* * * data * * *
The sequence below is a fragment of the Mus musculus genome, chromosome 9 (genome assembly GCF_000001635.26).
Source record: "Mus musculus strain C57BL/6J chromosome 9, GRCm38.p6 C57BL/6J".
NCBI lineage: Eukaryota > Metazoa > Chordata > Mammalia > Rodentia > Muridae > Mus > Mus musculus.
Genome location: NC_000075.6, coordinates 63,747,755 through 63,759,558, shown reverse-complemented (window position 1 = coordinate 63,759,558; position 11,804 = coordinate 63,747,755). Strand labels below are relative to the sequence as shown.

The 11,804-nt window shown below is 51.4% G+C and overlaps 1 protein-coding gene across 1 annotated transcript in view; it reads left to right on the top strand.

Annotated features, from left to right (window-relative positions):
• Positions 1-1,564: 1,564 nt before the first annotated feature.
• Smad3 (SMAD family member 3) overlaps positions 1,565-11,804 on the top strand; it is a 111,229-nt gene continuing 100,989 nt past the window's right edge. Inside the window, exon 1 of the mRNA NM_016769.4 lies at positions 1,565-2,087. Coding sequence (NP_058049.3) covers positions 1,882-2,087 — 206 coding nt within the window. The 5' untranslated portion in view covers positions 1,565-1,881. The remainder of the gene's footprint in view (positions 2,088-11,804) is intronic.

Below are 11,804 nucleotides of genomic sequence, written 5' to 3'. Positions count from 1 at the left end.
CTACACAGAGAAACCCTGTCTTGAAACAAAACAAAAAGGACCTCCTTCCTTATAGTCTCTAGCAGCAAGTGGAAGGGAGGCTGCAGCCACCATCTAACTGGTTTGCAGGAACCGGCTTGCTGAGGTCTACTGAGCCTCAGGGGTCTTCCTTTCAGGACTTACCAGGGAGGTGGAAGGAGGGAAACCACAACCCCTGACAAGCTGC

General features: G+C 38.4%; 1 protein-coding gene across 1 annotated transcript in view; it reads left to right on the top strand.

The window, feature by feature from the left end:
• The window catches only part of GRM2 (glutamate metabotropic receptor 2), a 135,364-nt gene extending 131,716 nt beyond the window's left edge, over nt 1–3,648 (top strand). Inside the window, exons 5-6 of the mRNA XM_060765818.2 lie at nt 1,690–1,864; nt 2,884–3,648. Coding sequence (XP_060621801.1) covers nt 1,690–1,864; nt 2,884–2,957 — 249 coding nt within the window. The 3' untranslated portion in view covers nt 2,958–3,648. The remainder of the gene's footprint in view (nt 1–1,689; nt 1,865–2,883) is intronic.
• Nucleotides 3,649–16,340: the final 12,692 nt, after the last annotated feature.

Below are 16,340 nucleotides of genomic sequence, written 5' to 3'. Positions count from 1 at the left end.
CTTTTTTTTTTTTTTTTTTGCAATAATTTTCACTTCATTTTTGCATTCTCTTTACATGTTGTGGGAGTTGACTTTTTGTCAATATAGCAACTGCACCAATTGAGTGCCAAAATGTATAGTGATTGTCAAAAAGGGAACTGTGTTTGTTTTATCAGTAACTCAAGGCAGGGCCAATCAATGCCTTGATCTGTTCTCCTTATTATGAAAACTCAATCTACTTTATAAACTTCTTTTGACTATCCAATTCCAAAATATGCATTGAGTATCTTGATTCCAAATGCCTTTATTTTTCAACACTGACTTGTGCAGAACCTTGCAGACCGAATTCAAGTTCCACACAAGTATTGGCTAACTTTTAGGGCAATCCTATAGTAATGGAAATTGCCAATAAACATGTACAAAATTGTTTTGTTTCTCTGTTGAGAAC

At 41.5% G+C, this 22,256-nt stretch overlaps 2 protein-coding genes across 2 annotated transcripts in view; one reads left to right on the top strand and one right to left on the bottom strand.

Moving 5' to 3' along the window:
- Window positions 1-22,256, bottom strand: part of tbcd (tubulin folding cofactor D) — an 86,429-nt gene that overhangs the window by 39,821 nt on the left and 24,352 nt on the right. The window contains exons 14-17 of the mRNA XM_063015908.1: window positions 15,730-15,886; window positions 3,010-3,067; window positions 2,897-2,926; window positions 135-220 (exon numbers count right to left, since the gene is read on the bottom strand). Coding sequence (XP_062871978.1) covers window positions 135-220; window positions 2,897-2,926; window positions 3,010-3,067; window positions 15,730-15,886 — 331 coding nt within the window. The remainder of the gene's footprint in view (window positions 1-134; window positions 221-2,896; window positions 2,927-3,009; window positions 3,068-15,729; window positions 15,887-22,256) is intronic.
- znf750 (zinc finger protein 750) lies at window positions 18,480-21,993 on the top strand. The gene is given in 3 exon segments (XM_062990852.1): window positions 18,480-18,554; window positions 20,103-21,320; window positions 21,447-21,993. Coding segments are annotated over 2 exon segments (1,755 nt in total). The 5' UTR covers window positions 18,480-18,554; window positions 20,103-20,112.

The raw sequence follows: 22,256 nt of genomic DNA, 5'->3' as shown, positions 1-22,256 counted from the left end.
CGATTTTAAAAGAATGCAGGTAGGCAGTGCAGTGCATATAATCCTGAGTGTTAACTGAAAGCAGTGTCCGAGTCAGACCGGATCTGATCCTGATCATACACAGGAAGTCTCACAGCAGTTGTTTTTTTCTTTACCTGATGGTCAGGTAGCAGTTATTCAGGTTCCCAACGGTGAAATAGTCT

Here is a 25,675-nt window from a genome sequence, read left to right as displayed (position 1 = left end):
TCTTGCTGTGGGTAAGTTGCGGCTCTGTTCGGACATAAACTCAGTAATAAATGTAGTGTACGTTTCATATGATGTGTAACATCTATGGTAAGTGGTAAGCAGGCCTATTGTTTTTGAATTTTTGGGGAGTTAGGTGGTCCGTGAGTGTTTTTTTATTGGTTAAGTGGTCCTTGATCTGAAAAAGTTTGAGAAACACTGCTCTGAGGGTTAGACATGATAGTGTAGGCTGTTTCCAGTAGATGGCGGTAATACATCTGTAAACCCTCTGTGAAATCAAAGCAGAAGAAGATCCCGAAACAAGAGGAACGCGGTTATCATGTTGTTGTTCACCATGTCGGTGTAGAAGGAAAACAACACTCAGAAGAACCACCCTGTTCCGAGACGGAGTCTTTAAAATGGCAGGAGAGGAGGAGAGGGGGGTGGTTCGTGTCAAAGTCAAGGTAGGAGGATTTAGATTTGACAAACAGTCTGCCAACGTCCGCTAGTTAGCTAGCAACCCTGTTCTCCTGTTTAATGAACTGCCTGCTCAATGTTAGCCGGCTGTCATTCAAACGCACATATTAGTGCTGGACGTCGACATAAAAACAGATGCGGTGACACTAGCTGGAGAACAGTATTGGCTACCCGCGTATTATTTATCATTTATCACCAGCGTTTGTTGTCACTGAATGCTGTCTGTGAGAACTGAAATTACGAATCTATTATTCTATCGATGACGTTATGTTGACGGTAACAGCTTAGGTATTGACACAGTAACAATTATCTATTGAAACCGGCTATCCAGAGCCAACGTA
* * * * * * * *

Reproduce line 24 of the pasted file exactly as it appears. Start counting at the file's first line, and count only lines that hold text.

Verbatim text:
TCTTGCTGTGGGTAAGTTGCGGCTCTGTTCGGACATAAACTCAGTAATAAATGTAGTGTACGTTTCATATGATGTGTAACATCTATGGTAAGTGGTAAGCAGGCCTATTGTTTTTGAATTTTTGGGGAGTTAGGTGGTCCGTGAGTGTTTTTTTATTGGTTAAGTGGTCCTTGATCTGAAAAAGTTTGAGAAACACTGCTCTGAGGGTTAGACATGATAGTGTAGGCTGTTTCCAGTAGATGGCGGTAATACATCTGTAAACCCTCTGTGAAATCAAAGCAGAAGAAGATCCCGAAACAAGAGGAACGCGGTTATCATGTTGTTGTTCACCATGTCGGTGTAGAAGGAAAACAACACTCAGAAGAACCACCCTGTTCCGAGACGGAGTCTTTAAAATGGCAGGAGAGGAGGAGAGGGGGGTGGTTCGTGTCAAAGTCAAGGTAGGAGGATTTAGATTTGACAAACAGTCTGCCAACGTCCGCTAGTTAGCTAGCAACCCTGTTCTCCTGTTTAATGAACTGCCTGCTCAATGTTAGCCGGCTGTCATTCAAACGCACATATTAGTGCTGGACGTCGACATAAAAACAGATGCGGTGACACTAGCTGGAGAACAGTATTGGCTACCCGCGTATTATTTATCATTTATCACCAGCGTTTGTTGTCACTGAATGCTGTCTGTGAGAACTGAAATTACGAATCTATTATTCTATCGATGACGTTATGTTGACGGTAACAGCTTAGGTATTGACACAGTAACAATTATCTATTGAAACCGGCTATCCAGAGCCAACGTA